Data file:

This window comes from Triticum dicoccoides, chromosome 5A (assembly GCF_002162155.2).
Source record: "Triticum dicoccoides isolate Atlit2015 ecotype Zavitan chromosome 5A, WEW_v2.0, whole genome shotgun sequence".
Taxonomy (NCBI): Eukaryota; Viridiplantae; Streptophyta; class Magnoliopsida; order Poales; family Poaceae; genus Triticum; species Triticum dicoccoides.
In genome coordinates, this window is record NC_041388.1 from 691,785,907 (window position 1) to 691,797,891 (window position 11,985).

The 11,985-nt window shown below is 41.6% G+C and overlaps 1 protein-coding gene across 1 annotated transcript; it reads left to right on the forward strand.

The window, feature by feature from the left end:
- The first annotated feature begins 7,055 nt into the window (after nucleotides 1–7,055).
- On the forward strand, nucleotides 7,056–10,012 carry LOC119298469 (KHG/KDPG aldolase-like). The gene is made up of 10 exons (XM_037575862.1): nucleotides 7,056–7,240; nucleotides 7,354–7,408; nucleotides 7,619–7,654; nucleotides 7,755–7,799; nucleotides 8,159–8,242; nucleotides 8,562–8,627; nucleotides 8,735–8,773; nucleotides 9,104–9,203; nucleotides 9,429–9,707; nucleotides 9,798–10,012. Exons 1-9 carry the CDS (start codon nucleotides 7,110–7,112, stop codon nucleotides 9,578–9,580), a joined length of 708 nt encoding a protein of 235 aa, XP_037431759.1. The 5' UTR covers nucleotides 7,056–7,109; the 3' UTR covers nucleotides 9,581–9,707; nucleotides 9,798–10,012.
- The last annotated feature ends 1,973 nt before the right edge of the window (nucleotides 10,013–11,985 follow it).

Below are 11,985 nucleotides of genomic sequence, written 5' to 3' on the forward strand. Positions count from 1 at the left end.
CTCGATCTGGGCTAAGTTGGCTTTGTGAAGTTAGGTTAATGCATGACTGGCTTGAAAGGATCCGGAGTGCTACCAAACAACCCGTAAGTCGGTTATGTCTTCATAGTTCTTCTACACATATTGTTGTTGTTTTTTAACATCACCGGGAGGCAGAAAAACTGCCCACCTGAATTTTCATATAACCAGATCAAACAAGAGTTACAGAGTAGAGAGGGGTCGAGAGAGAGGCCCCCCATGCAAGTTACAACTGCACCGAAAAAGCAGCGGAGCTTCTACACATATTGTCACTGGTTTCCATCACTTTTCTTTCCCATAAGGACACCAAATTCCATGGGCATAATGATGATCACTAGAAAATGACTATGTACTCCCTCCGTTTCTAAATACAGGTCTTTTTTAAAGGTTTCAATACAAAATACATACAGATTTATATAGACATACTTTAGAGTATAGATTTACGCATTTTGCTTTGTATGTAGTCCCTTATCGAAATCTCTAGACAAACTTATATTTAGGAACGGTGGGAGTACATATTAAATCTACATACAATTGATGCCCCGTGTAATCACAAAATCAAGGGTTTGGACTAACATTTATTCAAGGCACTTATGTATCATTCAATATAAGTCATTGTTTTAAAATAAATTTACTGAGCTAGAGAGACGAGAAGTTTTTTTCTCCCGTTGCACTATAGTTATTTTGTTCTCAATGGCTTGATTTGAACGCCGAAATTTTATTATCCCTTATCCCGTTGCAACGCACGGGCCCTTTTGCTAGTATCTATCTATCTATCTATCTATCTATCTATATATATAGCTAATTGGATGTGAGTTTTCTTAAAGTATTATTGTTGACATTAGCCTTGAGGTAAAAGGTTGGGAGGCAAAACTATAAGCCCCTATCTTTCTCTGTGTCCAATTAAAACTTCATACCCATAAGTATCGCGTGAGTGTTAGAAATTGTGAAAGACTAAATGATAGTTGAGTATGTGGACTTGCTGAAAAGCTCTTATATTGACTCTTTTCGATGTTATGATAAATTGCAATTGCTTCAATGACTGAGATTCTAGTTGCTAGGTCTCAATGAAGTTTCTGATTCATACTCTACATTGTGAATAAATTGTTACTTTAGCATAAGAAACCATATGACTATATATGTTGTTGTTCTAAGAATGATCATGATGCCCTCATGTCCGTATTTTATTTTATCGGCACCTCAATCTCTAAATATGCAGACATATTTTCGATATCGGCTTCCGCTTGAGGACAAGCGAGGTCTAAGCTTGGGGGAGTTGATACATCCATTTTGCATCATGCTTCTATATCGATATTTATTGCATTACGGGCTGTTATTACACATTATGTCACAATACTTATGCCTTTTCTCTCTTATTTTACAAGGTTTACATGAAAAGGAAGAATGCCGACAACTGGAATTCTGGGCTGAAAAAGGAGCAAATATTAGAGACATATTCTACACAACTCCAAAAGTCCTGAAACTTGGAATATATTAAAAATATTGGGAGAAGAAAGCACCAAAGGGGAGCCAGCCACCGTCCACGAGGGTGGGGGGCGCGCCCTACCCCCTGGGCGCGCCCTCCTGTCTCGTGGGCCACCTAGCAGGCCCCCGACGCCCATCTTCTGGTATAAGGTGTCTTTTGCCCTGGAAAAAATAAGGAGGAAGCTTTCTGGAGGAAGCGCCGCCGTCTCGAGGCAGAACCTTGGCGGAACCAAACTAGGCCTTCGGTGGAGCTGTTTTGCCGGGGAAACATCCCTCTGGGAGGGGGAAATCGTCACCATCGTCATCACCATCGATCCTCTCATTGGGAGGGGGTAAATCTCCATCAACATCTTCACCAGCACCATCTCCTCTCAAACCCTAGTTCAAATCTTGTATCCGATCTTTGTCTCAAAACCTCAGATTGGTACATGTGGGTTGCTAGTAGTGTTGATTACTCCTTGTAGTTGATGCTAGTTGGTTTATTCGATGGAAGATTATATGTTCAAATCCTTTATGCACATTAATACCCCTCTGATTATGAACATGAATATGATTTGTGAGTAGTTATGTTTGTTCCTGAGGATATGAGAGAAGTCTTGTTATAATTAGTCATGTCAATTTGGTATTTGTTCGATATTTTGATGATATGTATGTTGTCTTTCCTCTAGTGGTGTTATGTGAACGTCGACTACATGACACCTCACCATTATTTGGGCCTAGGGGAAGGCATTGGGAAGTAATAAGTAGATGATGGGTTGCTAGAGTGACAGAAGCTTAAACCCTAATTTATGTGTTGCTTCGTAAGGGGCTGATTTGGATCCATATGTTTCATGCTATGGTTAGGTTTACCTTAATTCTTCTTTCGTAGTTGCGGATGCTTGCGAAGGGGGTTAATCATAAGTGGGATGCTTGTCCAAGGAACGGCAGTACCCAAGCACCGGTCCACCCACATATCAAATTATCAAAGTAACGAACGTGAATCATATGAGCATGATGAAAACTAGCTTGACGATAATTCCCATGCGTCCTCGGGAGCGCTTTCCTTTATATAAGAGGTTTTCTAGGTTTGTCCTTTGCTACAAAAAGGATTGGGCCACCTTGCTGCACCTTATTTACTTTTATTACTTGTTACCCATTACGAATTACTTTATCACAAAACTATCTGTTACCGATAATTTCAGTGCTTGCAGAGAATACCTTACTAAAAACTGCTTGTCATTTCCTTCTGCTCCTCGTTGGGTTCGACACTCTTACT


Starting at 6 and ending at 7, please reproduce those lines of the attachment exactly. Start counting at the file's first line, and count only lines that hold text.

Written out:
The window, feature by feature from the left end:
- The first annotated feature begins 7,055 nt into the window (after nucleotides 1–7,055).